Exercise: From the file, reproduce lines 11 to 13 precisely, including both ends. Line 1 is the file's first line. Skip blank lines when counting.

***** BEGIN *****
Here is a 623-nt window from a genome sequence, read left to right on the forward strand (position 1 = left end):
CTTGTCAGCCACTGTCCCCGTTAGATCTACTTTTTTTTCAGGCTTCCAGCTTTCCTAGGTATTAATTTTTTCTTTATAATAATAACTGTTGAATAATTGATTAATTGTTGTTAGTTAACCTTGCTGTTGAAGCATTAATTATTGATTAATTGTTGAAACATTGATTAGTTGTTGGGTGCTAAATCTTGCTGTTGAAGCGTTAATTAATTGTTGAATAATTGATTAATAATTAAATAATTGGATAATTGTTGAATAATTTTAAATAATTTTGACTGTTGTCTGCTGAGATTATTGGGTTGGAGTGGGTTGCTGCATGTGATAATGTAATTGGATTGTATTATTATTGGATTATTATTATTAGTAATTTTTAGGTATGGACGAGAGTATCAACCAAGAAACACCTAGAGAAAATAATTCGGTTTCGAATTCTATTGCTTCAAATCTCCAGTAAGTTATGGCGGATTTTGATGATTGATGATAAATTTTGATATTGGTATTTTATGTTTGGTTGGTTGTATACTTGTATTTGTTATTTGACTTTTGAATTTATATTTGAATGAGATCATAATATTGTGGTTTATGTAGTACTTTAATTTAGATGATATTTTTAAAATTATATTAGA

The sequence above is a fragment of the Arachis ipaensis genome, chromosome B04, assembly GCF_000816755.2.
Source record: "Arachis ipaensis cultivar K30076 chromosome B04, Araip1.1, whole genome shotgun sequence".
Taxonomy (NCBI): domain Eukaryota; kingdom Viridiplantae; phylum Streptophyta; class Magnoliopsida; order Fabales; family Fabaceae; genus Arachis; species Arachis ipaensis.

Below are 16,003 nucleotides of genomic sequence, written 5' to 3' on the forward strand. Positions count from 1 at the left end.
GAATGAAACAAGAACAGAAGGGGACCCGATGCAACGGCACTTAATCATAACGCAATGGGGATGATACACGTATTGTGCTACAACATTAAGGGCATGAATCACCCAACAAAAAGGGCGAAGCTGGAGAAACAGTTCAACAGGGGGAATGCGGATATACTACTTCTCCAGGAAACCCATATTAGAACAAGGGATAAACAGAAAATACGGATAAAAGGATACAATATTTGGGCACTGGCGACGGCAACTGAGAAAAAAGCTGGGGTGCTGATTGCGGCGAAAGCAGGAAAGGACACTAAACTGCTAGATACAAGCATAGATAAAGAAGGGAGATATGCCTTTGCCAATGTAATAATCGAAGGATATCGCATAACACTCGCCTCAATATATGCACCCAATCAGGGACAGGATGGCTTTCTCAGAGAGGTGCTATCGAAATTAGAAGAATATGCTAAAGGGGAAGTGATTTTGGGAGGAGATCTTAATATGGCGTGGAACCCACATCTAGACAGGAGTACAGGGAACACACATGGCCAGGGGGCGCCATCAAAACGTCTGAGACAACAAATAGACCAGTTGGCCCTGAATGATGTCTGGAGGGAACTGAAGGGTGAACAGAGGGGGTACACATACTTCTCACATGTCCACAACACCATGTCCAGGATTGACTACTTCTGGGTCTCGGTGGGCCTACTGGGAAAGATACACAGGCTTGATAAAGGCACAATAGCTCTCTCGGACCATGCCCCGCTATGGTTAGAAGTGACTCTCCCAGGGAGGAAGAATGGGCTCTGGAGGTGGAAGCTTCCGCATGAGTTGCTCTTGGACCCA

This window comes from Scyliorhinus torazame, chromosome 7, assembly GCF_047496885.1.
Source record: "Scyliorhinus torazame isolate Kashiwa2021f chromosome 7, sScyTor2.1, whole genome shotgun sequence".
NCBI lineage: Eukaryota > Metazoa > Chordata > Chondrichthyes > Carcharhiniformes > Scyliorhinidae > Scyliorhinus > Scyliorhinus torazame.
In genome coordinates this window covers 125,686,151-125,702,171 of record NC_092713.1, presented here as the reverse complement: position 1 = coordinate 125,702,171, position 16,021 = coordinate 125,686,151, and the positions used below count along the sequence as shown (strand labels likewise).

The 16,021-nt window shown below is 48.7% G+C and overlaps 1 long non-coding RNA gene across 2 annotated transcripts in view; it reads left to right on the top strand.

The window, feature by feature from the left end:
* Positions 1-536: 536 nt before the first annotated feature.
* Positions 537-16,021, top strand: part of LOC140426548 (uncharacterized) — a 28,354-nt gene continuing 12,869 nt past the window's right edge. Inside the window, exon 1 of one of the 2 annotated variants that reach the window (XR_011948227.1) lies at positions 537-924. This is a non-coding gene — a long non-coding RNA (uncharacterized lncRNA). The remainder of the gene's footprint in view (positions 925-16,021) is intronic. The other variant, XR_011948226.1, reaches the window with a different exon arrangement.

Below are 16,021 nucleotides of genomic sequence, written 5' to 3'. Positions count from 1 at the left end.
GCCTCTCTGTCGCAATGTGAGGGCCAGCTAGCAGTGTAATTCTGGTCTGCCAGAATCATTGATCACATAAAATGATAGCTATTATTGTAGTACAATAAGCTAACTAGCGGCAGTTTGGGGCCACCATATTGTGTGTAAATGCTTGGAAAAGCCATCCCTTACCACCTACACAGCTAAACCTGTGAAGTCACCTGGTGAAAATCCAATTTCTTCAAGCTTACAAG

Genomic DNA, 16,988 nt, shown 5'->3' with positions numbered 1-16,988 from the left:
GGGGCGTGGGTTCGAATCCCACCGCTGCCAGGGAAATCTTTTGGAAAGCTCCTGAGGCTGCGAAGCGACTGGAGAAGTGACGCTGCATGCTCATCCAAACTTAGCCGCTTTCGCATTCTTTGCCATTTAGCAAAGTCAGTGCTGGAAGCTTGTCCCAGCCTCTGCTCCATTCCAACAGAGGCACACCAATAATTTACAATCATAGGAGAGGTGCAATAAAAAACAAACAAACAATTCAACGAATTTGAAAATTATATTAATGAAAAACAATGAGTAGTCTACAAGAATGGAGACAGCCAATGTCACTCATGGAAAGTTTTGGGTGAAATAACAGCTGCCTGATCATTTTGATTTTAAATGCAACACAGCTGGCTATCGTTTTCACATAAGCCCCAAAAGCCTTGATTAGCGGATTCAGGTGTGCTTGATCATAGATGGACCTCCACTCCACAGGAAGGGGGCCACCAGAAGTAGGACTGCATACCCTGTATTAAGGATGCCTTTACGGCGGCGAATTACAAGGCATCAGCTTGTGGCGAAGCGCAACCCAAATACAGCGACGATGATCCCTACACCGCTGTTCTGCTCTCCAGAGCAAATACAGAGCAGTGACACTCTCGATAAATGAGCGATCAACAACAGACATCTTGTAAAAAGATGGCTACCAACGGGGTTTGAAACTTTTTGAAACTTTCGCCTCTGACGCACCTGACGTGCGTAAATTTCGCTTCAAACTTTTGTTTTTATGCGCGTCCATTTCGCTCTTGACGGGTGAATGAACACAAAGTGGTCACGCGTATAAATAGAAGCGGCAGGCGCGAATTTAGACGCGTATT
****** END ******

In genome coordinates this window covers 125,686,151-125,702,171 of record NC_092713.1, presented here as the reverse complement: position 1 = coordinate 125,702,171, position 16,021 = coordinate 125,686,151, and the positions used below count along the sequence as shown (strand labels likewise).

The 16,021-nt window shown below is 48.7% G+C and overlaps 1 long non-coding RNA gene across 2 annotated transcripts in view; it reads left to right on the top strand.

The window, feature by feature from the left end: